Frozen Tundra Climates
If you know it will be cold every year at your event then build and market your event as a means of embracing and celebrating the season. There are some logistics and infrastructure in place that will make it more enjoyable for everyone. People need to be able to stay warm waiting for a race to start so many will add extra layers of old clothes they plan on tossing off in the first few miles of the event as their bodies warm up. Partner with the Salvation Army or a local charity that can gather these items up and put them to good use. You can place bins near aid stations and encourage people to not just throw them anywhere along the course.
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The running is the main thing of course, but people also enjoy a festive scene and a good after party, but if they immediately begin to develop hyperthermia after finishing, most will probably make a dash for the car and seek out a hot shower at home. If you provide a secure area for drop bags where people can shed the wet running gear and pull on some warm layers, they will be more likely to stick around. Provide hand warmers in the race bag or make your race swag a cool beanie. Hot chocolate and a fire pit of some kind if allowed does not hurt either.
If you live in a place where the weather can vary wildly from year-to-year as we described above, then you want to have contingency plans in place and adjust your level of preparation in the final weeks as the predicted weather model becomes more accurate. Of course Murphy's Law applies and weather forecasters are like broken clocks, so have a plan for the worst case scenario and hope you do not have to put it into action.
This might involve having a large indoor space near the start that runners can utilize to stay out of the elements until just before the race begins. The size of your event might limit your ability to do something like this, but if you can shift part of the before and after festivities indoors you can make the best of a messy situation. Communicate with your runners if it looks like your event is going to be much colder than expected and encourage them to embrace things and use the strategies outlined for cold climates.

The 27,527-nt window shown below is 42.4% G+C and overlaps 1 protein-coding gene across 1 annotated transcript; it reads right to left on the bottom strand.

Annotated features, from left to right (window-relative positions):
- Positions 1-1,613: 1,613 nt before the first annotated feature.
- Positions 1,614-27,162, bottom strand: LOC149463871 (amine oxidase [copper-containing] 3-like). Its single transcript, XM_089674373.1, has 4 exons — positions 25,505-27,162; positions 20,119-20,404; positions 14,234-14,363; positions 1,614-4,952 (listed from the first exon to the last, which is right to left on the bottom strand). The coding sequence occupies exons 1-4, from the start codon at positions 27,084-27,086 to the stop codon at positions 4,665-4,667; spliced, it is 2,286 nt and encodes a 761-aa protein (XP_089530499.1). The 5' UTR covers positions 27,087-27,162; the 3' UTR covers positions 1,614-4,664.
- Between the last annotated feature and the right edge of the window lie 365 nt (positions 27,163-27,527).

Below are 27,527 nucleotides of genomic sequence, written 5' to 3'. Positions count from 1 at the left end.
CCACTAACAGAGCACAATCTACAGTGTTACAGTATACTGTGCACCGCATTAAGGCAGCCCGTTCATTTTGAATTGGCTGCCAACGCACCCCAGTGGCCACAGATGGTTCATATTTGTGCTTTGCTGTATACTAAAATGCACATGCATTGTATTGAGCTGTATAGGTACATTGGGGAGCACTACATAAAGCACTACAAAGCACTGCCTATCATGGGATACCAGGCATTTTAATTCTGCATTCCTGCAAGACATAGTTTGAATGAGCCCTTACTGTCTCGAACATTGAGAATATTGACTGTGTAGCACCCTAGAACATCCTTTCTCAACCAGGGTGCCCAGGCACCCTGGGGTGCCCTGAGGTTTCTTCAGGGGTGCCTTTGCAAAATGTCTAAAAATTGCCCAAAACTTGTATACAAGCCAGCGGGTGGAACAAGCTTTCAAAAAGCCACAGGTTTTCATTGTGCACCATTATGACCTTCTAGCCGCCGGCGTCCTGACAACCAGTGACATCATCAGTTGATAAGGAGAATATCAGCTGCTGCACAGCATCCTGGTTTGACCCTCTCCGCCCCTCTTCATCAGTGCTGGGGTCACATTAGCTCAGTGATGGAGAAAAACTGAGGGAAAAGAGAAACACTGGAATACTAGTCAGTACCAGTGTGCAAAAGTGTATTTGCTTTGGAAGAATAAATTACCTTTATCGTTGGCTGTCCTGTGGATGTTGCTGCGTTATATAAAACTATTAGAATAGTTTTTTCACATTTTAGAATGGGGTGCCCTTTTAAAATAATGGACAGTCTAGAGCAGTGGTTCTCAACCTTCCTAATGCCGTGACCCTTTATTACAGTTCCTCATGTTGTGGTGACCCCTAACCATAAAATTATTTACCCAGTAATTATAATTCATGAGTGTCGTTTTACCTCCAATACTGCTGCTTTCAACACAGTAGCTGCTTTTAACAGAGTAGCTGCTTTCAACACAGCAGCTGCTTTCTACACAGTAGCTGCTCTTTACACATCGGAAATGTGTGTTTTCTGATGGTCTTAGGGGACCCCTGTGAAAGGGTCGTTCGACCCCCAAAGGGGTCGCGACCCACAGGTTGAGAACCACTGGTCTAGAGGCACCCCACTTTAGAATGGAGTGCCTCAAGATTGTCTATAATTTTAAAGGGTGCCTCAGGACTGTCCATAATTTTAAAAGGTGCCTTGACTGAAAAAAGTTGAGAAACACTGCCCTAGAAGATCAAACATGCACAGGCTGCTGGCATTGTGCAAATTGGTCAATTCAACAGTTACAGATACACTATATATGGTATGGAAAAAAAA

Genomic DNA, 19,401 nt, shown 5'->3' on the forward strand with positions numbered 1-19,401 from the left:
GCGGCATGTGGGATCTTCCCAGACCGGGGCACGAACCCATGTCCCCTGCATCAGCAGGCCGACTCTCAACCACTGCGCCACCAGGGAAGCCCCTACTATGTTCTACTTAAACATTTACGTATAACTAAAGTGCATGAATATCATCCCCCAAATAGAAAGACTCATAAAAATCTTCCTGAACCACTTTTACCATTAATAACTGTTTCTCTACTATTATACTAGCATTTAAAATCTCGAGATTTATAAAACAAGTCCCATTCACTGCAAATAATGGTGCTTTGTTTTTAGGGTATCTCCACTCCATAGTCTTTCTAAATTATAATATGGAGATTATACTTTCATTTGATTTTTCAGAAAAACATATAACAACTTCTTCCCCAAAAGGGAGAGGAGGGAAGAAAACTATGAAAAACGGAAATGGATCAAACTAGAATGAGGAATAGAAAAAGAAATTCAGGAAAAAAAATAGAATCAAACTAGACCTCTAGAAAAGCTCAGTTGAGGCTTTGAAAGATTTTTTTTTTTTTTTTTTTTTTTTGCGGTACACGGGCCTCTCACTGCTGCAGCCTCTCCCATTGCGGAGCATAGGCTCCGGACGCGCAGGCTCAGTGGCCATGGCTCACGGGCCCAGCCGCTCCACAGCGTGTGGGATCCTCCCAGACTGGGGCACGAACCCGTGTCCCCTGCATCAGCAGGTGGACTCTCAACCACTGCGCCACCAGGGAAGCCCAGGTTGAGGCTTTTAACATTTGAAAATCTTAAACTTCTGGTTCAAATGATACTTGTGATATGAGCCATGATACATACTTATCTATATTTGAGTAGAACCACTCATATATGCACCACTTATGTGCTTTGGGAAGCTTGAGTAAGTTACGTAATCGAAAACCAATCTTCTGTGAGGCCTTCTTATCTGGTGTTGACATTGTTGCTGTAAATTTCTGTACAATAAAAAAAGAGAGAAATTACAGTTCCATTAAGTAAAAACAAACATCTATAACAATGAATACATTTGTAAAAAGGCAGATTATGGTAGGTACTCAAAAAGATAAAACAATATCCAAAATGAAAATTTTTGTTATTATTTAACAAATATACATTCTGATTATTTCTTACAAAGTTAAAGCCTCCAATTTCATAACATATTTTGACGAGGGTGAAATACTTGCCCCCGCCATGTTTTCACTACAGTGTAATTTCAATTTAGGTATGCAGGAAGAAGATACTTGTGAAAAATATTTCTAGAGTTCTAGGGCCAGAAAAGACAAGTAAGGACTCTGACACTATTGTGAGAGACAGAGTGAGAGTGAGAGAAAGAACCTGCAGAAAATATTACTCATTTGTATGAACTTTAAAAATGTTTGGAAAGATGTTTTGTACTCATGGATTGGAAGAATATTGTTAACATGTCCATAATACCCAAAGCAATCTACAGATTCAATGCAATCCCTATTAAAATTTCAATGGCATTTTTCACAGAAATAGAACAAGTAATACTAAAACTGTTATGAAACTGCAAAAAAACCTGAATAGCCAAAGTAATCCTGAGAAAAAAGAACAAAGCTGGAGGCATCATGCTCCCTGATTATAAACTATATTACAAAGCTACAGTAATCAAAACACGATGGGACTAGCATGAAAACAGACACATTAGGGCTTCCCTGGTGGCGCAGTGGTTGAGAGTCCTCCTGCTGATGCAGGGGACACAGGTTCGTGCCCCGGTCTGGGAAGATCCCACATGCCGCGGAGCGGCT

Think like a Boy Scout: Be Prepared
Safety concerns are a top priority at any event, but when the weather turns extremely cold or wet and nasty there are unique precautions that need to be taken. Sub-freezing temperatures and water on a roadway are a recipe for disaster for runners. This is especially true around aid stations where water is sloshed about everywhere. Err on the side of caution and utilize salt or sand to make sure that the area around an aid station does not turn into a hockey rink. Post some extra signs with warnings and over-communicate to your runners on your website and at the start when you hand out last-minute instructions and information.
Related: Safety Concerns Every RD Should Consider
Electronics utilized in timing systems and other infrastructure for your event will be under additional pressure in weather that is cold, wet, and windy. Enclosing sensitive equipment out of the elements or even behind a wind break will go a long way to keep everything working. in more extreme situations you may have to utilize more manual options to complete your event. You should always be prepared for technology failure. Also take extra care to secure banners, signage and all start/finish tents and archways.
There is no bad weather, only soft people
We get it that people like their comfort, but how much more rewarding is that hot shower and spending the rest of the afternoon in your sweats on the couch after braving the elements and getting the run done? Turn a negative into a positive and encourage your participants to embrace the extra challenge. It could turn out to be the part about your event that year they talk about and remember the most.